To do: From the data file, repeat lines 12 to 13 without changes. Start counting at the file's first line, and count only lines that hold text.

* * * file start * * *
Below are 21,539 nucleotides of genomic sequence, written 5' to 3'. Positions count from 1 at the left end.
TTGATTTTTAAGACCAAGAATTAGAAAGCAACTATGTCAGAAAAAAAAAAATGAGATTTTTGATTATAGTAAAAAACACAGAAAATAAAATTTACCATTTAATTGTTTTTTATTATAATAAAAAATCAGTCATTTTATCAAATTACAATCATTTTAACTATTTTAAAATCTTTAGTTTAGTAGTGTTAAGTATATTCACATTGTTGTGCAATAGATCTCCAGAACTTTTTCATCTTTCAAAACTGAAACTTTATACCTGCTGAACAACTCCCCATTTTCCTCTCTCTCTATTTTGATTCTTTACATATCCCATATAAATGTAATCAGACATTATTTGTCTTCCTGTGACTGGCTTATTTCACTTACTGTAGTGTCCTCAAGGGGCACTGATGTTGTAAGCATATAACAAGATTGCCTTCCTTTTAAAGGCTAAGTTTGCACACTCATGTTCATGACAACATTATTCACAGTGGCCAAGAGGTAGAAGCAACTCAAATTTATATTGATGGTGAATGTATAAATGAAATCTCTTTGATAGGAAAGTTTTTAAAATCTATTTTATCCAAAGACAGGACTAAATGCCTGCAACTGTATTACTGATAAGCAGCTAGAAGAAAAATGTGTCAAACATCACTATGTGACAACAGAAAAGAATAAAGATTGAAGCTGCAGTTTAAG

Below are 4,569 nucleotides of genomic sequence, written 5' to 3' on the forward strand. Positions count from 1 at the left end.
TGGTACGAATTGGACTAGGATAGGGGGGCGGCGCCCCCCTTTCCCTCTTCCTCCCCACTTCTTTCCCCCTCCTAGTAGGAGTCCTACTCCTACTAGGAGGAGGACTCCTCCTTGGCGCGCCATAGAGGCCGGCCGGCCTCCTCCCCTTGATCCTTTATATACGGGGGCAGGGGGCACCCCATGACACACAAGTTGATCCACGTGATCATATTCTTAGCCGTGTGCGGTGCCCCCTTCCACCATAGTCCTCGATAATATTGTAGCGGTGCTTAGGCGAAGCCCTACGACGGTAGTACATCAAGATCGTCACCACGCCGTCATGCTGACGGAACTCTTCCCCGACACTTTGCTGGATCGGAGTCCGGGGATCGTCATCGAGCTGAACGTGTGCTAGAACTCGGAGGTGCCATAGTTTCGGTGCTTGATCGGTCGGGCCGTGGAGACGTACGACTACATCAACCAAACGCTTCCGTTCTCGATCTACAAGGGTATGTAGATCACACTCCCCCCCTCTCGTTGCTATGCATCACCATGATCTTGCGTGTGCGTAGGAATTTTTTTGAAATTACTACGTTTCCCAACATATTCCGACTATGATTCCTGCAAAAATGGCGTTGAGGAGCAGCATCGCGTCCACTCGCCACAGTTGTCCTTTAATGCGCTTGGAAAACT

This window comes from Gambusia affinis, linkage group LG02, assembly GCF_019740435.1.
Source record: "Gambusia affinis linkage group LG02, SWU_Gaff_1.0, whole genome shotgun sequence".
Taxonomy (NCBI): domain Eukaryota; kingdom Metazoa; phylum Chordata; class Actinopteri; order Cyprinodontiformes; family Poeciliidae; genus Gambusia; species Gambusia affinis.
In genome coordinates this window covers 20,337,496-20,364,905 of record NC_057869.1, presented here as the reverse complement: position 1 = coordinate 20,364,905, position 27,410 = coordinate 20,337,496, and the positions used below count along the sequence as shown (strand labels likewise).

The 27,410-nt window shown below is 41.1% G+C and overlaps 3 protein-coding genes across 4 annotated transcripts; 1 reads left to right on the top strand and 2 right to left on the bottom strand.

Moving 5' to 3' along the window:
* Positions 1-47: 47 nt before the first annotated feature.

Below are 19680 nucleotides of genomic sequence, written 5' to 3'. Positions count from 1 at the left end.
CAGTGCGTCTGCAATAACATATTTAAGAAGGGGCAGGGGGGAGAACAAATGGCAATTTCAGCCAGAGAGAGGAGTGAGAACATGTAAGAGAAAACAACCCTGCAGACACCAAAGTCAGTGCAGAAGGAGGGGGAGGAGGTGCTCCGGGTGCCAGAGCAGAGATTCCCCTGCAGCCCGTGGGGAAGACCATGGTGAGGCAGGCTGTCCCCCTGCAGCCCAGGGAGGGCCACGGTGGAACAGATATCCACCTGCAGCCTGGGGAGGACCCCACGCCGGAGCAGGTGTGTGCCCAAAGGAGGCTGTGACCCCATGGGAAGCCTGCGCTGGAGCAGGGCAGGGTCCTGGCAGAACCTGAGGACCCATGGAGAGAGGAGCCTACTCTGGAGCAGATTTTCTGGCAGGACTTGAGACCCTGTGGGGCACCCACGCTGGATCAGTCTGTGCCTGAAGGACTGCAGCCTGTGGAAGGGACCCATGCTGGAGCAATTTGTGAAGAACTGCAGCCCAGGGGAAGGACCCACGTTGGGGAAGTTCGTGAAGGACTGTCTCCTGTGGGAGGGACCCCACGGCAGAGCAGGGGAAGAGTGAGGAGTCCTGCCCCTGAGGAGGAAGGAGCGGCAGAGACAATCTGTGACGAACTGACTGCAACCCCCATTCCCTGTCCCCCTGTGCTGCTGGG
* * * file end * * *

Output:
Below are 19680 nucleotides of genomic sequence, written 5' to 3'. Positions count from 1 at the left end.
CAGTGCGTCTGCAATAACATATTTAAGAAGGGGCAGGGGGGAGAACAAATGGCAATTTCAGCCAGAGAGAGGAGTGAGAACATGTAAGAGAAAACAACCCTGCAGACACCAAAGTCAGTGCAGAAGGAGGGGGAGGAGGTGCTCCGGGTGCCAGAGCAGAGATTCCCCTGCAGCCCGTGGGGAAGACCATGGTGAGGCAGGCTGTCCCCCTGCAGCCCAGGGAGGGCCACGGTGGAACAGATATCCACCTGCAGCCTGGGGAGGACCCCACGCCGGAGCAGGTGTGTGCCCAAAGGAGGCTGTGACCCCATGGGAAGCCTGCGCTGGAGCAGGGCAGGGTCCTGGCAGAACCTGAGGACCCATGGAGAGAGGAGCCTACTCTGGAGCAGATTTTCTGGCAGGACTTGAGACCCTGTGGGGCACCCACGCTGGATCAGTCTGTGCCTGAAGGACTGCAGCCTGTGGAAGGGACCCATGCTGGAGCAATTTGTGAAGAACTGCAGCCCAGGGGAAGGACCCACGTTGGGGAAGTTCGTGAAGGACTGTCTCCTGTGGGAGGGACCCCACGGCAGAGCAGGGGAAGAGTGAGGAGTCCTGCCCCTGAGGAGGAAGGAGCGGCAGAGACAATCTGTGACGAACTGACTGCAACCCCCATTCCCTGTCCCCCTGTGCTGCTGGG